Texas has combined the Workload Approach Strategies and the Texas Eligibility Guidelines to make huge inroads into getting services to students and cutting back on "uncovered" caseloads (those not receiving services). Four years ago Houston had 38 vacancies and about 50 uncovered campuses. Today only seven vacancies exist and retention is significantly higher. They have implemented workload strategies, using the 3:1 model, specialized assignments (some regions have one group of SLPs that does therapy and IEP implementation and another group of SLPs to do testing and eligibility recommendations) and other strategies. One of the benefits of the Houston implementation model is that each region of the county is custom designing workload strategies that best fit their needs. Marion Polk (SLP Coordinator, Houston School District) reports that there were no increased costs resulting from implementation of the workload model alone. In fact, ensuring that all campuses had SLP services reduced litigation, as well as costs due to private contracts used in the interim to provide services, actually resulted in a cost savings benefit. The quality of services has improved, collaboration among all service providers has increased and the SLPs are doing a better job at identifying students who truly do benefit from services. They are also more effective in identifying students who can be moved off the direct service schedule and working with other staff to contribute to maintaining and enhancing communication skill development. Marion reports, "I wouldn't ever want to go back to a typical caseload model. This is so much better for students, other service providers and our SLPs." Contact: Marian Polk,


Tacoma School District
The following programs and systems have been put into place to improve caseload and workload conditions in the Tacoma School District:

  • establishment of a deployment team to assist with equitable staff assignments
  • use of SLPAs
  • development of guidelines for eligbility and dismissal detrmination
  • Weighted Caseload System
  • Assess, Consult, and Team (ACT) Model-SLPs provide 3 weeks of direct service followed by 1 week of indirect service.

Contact: Gail Rothwell,

University of Washington, Department of Speech and Hearing Sciences
Graduate students are prepared for the working world by challenging them to design and implement various models of service delivery and assessment. Practicum placements introduce concepts of workload and alternative models. Students are also encouraged to become organized at the start of their training program in order to track clock hours and monitor their progression toward the target minimum of 400 clock hours. By requiring graduate clinicians to account for their workload, including each of the components of their day to day clinical responsibilities, they establish a workload mindset for future employment success. Contact Nancy Alarcon,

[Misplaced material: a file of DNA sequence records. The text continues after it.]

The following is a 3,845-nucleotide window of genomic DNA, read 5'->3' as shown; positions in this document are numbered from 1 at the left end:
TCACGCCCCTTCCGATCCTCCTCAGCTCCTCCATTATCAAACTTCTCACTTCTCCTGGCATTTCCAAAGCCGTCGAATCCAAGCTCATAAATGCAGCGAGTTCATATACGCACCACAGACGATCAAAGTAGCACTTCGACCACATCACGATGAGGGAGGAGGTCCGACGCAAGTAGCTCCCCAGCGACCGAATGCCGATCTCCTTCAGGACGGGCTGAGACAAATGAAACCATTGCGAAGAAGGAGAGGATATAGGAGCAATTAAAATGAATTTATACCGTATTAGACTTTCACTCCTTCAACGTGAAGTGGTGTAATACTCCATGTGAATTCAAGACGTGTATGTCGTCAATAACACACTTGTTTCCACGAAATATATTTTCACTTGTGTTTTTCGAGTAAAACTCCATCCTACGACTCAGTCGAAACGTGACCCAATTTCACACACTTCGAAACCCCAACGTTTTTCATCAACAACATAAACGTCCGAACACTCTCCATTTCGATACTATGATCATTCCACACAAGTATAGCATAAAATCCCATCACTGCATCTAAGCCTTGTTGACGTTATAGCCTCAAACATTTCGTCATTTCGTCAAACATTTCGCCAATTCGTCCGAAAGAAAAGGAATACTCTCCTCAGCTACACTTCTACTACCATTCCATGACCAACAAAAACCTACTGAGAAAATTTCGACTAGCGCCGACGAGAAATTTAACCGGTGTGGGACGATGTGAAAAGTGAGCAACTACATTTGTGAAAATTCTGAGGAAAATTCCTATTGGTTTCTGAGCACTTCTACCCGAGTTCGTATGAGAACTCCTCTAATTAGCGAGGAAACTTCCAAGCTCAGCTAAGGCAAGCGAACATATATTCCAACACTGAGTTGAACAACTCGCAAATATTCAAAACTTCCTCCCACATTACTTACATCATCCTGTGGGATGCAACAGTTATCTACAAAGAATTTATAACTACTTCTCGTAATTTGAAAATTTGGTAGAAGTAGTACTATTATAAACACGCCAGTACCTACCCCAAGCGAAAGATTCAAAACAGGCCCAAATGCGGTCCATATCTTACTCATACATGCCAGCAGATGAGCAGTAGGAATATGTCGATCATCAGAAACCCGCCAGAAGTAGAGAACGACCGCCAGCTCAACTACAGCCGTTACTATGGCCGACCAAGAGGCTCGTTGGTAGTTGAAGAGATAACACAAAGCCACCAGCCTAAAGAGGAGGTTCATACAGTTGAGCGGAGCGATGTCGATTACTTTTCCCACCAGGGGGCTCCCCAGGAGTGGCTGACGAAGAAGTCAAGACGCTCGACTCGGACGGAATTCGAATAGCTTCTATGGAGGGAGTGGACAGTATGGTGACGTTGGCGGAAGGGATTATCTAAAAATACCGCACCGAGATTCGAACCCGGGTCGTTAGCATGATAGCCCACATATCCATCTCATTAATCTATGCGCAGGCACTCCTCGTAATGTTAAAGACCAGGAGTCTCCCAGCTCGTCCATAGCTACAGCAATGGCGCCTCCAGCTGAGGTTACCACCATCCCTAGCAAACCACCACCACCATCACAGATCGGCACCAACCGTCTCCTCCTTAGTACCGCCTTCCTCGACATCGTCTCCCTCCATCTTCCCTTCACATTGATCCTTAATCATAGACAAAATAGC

Fall Creek
Shared the workload analysis with the Fall Creek School District Administration and School Board. The Fall Creek School Board increased the total SLP FTE for the school district. The workload responsibilities were shifted so that all of the SLPs had reasonable workloads. Contact: Gayle Holte, 715-720-2157,

Conducted a time audit in minutes-per-week to analyze workload responsibilities. The District Administrator added another 20% FTE SLP position to the school budget. Contact: Marycarolyn Jagodzinski, 920-855-2114, ext. 418,

Middleton/Cross Plains
Created an ad-hoc committee of 8 SLPs to use the workload analysis approach to create a weighted formula. Piloted the project during the 2004 school term. New language was written into the master contract to reflect the workload weighted formula. District plans to add 1.1.FTE position for the 2004-2005 school year. Four SLPs used a workload analysis approach to document the services that the SLPs were providing when faced with potential personnel cuts. The School District, the administration, and the School Board agreed to reduce the cuts from 3.5 FTE to 1.2 FTE. Contact: Heidi Notbohm, 608-829-9223,

Oshkosh Area School District
Meeting with Department of Education to create examples of how IEPs may be written in Wisconsin to incorporate all four quadrants of workload so that Wisconsin SLPs can use a workload analysis approach for caseload standards in schools. Contact: Trici Schraeder, 608-265-4809,


Moving forward to implement workload can be challenging. Finding time to organize the project, identifying others who would assist in the project, defining the specific issues to be addressed, marketing the concept to colleagues, administrators, parents and financial concerns are some of the biggest obstacles. 


The following is offered to consider when addressing these challenges:

  • Consider forming a small group of individuals to address the issues, assigning tasks according to members strengths and interests. Invite others to participate when needed skill areas are not available in the initial group. The team may wish to organize the project over the summer when more time can be devoted to the activity.
  • Be specific about what problems you need to address. What is the current workload problem and what impact does it have on students?
  • Research how workload has been implemented around the country, learning about the various options. What are the options to address the workload issues and provide appropriate services to students? The ASHA Web site has many examples of successful workload strategies and other helpful resources for workload planning.
  • Identify those who can help to resolve the SLP workload issue, working with administrators, teachers unions or associations, district committees etc.
  • Understand what advocacy strategies will have the best chance of generating the desired outcome.
  • Decide upon a reasonable action plan. Start small , perhaps doing a small scale pilot of the workload strategy of choice
  • Do a comprehensive workload study, ensuring all responsibilities are considered and documented.